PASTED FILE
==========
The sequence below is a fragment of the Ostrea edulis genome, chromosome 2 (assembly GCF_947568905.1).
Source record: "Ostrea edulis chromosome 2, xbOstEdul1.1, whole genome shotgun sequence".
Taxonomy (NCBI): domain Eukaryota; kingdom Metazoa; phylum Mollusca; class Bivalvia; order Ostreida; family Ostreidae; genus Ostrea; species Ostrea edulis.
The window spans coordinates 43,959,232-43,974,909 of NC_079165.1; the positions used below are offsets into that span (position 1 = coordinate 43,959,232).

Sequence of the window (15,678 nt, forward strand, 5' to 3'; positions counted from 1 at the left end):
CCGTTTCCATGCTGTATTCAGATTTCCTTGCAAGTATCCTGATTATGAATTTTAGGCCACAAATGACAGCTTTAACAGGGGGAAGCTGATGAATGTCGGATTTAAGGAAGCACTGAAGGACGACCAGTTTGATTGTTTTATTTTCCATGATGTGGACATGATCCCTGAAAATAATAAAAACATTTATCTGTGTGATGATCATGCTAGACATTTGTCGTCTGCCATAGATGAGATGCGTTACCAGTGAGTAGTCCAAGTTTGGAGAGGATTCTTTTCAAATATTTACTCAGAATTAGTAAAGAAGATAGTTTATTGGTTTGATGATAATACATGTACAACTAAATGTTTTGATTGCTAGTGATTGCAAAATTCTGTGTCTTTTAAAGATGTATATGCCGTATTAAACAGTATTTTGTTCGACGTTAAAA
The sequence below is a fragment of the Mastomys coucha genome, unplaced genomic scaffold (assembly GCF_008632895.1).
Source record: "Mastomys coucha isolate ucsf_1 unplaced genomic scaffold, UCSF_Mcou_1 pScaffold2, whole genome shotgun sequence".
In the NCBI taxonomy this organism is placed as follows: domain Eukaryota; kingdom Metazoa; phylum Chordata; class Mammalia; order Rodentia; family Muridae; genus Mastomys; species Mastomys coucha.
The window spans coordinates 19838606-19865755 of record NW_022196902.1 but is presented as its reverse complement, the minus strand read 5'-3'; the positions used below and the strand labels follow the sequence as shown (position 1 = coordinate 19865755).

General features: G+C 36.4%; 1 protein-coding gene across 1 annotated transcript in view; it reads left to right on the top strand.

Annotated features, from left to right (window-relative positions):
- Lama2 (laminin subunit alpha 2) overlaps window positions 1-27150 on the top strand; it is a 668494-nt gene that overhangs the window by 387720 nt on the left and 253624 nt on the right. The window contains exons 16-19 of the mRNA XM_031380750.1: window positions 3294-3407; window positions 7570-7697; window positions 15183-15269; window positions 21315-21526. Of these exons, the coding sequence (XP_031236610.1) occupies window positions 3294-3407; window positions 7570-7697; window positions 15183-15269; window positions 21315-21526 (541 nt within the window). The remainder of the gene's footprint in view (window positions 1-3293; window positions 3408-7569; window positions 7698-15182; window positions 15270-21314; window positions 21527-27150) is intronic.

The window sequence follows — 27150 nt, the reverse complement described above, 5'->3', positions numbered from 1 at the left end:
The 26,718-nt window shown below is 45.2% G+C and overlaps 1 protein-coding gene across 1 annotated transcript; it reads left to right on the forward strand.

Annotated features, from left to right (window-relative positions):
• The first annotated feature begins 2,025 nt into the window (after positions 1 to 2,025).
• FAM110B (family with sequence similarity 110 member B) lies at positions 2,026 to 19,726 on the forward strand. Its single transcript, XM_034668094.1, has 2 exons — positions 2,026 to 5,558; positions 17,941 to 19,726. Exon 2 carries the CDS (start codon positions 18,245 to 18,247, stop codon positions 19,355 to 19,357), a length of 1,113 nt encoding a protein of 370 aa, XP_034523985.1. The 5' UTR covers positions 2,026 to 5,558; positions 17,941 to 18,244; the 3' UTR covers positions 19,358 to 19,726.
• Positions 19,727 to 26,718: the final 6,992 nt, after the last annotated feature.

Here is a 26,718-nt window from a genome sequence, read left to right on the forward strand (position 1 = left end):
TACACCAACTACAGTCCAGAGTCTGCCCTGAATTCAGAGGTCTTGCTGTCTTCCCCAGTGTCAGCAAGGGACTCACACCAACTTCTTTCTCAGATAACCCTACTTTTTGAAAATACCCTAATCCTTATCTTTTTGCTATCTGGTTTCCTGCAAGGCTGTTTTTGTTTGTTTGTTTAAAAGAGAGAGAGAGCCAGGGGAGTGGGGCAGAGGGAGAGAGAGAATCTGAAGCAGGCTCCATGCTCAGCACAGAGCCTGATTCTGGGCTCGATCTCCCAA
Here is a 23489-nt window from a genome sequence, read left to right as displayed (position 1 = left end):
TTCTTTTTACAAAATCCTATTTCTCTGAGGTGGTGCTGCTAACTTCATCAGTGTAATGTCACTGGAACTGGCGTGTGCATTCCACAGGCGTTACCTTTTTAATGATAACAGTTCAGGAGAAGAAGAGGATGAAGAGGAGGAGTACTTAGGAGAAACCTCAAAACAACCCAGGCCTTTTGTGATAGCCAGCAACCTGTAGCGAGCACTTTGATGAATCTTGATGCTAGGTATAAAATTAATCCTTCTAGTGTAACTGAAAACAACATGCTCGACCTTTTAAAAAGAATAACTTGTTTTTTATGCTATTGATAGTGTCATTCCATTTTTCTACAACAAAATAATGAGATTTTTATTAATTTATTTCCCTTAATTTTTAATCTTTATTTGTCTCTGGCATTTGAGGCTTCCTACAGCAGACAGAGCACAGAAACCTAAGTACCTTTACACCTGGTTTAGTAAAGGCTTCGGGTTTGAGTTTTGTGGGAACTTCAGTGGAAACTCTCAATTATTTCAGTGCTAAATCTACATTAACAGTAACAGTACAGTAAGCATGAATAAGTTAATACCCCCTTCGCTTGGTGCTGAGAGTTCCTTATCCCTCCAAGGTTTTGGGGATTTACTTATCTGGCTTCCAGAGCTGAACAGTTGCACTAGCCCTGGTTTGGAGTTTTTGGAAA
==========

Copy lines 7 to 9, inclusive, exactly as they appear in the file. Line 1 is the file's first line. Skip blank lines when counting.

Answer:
The sequence below is a fragment of the Mastomys coucha genome, unplaced genomic scaffold (assembly GCF_008632895.1).
Source record: "Mastomys coucha isolate ucsf_1 unplaced genomic scaffold, UCSF_Mcou_1 pScaffold2, whole genome shotgun sequence".
In the NCBI taxonomy this organism is placed as follows: domain Eukaryota; kingdom Metazoa; phylum Chordata; class Mammalia; order Rodentia; family Muridae; genus Mastomys; species Mastomys coucha.